The idea linked below proposed using piezoelectric elements in a rock chisel to increase its effectiveness.
The MaxCo. R&D department looked at this, and - as one man - said "Pshaw!" This was probably because they had all recently been on a company-sponsored Outdated Ejaculations Awareness course.
They then got down to work, and came up with something better.
A great many minerals are, in fact, piezoelectric. Quartz is an excellent example, and I'm sure I could think of more if I could think of more. But most rocks contain quartz grains.
It follows, thereforehence, that a brief pulse of high voltage, applied across a quartz-containing rock (think granite, basalt, sandstone, schist [no, schist]) should create a nice little shock wave more than capable of propagating a crack.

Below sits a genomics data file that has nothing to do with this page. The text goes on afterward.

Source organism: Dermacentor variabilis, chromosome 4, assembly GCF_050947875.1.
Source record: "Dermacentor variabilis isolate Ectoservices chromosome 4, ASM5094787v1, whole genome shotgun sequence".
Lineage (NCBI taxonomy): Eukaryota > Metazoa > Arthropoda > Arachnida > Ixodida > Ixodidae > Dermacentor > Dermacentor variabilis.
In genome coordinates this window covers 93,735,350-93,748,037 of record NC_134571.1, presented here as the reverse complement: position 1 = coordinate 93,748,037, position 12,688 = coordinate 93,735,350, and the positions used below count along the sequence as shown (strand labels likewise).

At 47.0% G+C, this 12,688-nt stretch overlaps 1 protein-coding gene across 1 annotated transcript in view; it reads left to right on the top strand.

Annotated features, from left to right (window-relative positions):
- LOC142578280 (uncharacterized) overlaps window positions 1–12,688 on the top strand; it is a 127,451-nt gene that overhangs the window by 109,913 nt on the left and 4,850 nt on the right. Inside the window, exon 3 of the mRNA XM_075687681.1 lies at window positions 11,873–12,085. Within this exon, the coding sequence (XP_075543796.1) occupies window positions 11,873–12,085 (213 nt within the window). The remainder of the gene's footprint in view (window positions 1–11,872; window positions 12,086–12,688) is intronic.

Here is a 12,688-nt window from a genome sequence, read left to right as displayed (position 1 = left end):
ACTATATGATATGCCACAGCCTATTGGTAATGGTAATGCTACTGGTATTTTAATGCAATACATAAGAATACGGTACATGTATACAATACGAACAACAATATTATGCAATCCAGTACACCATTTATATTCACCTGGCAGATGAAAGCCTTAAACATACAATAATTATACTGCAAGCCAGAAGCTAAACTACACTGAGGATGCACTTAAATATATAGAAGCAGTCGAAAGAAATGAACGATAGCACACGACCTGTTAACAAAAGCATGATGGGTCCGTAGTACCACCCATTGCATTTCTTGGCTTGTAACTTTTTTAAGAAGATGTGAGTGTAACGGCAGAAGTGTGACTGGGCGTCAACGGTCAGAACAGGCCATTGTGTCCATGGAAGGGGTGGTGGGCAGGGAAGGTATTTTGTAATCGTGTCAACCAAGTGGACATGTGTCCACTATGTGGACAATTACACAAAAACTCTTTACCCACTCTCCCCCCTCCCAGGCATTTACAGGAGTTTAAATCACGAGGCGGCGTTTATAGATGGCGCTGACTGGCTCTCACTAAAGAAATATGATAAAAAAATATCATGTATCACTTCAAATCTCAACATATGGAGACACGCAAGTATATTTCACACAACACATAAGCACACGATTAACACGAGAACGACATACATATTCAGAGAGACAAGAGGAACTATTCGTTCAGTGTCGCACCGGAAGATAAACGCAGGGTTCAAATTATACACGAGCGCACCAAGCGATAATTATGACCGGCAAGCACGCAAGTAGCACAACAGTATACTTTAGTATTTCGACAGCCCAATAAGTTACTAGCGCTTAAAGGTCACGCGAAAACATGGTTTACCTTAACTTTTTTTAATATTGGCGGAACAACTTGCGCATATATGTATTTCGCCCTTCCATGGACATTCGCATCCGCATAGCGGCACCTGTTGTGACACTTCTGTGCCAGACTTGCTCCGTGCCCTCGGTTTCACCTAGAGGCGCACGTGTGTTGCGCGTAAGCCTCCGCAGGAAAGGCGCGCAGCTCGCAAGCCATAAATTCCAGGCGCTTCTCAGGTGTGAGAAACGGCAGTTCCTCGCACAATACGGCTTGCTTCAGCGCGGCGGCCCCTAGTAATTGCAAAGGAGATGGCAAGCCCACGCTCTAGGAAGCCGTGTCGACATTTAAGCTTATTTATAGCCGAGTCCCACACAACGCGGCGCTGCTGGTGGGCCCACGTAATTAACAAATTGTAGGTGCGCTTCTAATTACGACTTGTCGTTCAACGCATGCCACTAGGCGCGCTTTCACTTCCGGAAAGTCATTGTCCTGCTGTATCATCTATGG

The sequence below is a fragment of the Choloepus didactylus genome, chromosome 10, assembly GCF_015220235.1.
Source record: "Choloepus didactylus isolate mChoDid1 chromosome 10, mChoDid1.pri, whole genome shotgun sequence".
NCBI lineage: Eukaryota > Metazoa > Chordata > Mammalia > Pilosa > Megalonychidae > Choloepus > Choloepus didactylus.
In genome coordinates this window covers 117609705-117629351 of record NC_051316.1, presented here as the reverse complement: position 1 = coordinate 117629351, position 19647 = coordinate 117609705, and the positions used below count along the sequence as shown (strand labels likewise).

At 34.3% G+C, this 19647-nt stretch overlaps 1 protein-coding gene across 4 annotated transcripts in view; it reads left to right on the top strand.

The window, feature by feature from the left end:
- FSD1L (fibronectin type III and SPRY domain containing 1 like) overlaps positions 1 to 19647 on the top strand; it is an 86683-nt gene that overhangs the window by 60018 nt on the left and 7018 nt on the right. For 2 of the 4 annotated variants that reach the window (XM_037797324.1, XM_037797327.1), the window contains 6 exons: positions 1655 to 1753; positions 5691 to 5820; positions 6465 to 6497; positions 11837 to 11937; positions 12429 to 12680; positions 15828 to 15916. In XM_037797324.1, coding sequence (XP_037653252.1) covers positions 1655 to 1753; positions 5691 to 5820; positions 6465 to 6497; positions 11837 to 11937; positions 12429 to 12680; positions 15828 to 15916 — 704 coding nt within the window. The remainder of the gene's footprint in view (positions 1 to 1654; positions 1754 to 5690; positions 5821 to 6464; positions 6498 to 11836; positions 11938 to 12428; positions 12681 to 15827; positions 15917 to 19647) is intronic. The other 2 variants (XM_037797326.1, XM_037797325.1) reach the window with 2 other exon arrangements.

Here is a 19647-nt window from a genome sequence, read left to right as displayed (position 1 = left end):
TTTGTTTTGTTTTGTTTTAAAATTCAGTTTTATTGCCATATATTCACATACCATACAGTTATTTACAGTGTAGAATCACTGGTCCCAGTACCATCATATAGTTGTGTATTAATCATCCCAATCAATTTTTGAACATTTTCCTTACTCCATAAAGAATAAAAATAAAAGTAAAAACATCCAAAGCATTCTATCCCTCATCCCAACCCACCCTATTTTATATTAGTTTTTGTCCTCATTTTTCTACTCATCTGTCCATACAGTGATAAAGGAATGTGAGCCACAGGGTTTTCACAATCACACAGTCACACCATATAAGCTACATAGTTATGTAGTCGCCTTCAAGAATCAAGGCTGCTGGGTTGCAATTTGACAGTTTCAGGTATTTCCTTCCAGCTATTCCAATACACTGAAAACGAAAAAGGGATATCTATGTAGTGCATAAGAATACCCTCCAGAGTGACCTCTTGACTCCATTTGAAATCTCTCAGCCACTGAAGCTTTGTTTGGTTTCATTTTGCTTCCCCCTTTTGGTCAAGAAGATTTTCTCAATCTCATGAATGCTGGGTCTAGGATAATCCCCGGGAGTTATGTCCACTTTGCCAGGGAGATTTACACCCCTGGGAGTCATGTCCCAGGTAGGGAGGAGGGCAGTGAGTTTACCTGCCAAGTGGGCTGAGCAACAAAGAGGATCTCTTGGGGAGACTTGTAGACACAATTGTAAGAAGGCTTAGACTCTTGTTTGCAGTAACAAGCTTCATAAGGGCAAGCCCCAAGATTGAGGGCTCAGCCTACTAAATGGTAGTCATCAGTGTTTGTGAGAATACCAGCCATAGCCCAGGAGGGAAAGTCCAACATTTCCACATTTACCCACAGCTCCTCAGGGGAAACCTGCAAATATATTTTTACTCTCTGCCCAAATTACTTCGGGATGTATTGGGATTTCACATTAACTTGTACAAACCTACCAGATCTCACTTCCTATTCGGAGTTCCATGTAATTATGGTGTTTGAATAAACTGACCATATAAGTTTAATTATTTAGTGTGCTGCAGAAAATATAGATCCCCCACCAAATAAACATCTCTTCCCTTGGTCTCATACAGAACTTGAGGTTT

MaxCo's Really Excellent Chisel For Rock (we have a new marketing team - they thought the acronym would be "racey and viral"), therefore, is designed to deliver a brief, high-voltage pulse coincident with the hammer blow, to more increase and greaten its effect. Ironically, it may be simplest to generate the voltage pulse by means of a piezoelectric element, but located in the head of the chisel rather than (as with inferior piezoelectric rock chisels) in the tip.